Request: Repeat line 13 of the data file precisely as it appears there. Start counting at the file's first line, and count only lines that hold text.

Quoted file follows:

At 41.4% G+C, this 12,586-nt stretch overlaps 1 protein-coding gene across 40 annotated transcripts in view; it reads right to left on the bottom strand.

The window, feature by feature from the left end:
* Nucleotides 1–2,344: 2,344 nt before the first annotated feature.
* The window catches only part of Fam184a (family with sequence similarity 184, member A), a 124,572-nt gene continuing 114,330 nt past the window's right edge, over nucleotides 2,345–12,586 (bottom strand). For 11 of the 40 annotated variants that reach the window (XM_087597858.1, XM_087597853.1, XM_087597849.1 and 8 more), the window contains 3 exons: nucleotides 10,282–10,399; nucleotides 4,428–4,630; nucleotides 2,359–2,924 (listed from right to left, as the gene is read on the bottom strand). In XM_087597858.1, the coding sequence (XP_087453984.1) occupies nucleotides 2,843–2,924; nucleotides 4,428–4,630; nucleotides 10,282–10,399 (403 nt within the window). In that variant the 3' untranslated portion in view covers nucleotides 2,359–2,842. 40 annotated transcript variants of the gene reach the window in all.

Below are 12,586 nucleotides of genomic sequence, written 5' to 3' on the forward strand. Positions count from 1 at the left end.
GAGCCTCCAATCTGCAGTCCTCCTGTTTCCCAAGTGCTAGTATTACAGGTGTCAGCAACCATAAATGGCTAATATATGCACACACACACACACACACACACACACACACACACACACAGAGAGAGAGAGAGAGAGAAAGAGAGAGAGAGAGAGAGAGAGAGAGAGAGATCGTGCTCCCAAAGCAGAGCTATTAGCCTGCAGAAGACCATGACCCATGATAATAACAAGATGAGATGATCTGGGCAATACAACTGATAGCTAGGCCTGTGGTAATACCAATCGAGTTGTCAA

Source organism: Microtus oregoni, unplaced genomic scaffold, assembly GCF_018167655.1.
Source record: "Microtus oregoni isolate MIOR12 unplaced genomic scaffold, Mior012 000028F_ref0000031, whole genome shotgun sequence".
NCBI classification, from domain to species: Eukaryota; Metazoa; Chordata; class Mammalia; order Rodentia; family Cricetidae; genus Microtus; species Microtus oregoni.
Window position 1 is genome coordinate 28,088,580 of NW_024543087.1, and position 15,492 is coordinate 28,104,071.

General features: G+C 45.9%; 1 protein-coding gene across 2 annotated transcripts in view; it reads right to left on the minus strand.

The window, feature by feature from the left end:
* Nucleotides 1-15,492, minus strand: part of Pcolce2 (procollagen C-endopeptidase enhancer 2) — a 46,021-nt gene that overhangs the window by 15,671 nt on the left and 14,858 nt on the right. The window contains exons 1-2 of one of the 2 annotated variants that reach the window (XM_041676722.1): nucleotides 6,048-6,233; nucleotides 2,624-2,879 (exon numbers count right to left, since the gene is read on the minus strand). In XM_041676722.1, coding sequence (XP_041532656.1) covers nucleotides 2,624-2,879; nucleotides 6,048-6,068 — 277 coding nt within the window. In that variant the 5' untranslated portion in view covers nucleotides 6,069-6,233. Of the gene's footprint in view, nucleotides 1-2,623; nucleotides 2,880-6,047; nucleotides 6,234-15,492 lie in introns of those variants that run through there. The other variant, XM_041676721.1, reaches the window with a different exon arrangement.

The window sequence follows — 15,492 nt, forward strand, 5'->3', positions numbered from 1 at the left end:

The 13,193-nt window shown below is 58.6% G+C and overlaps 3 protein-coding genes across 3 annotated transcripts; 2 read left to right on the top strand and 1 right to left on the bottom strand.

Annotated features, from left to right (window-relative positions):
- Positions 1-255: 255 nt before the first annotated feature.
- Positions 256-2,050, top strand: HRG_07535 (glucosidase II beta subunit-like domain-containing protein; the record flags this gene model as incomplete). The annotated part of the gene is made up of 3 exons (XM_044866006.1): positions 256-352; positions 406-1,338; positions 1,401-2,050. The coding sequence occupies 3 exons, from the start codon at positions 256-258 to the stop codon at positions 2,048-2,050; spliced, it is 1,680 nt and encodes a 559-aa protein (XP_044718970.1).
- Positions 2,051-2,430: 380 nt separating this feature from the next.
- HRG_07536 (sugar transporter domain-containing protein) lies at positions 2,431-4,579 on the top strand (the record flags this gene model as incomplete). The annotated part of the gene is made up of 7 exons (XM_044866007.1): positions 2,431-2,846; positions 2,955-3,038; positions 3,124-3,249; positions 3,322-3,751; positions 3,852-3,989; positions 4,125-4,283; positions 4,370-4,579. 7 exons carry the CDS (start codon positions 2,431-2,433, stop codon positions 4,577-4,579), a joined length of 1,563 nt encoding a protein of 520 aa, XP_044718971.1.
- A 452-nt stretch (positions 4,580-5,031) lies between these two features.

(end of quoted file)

* Nucleotides 1-15,492, minus strand: part of Pcolce2 (procollagen C-endopeptidase enhancer 2) — a 46,021-nt gene that overhangs the window by 15,671 nt on the left and 14,858 nt on the right. The window contains exons 1-2 of one of the 2 annotated variants that reach the window (XM_041676722.1): nucleotides 6,048-6,233; nucleotides 2,624-2,879 (exon numbers count right to left, since the gene is read on the minus strand). In XM_041676722.1, coding sequence (XP_041532656.1) covers nucleotides 2,624-2,879; nucleotides 6,048-6,068 — 277 coding nt within the window. In that variant the 5' untranslated portion in view covers nucleotides 6,069-6,233. Of the gene's footprint in view, nucleotides 1-2,623; nucleotides 2,880-6,047; nucleotides 6,234-15,492 lie in introns of those variants that run through there. The other variant, XM_041676721.1, reaches the window with a different exon arrangement.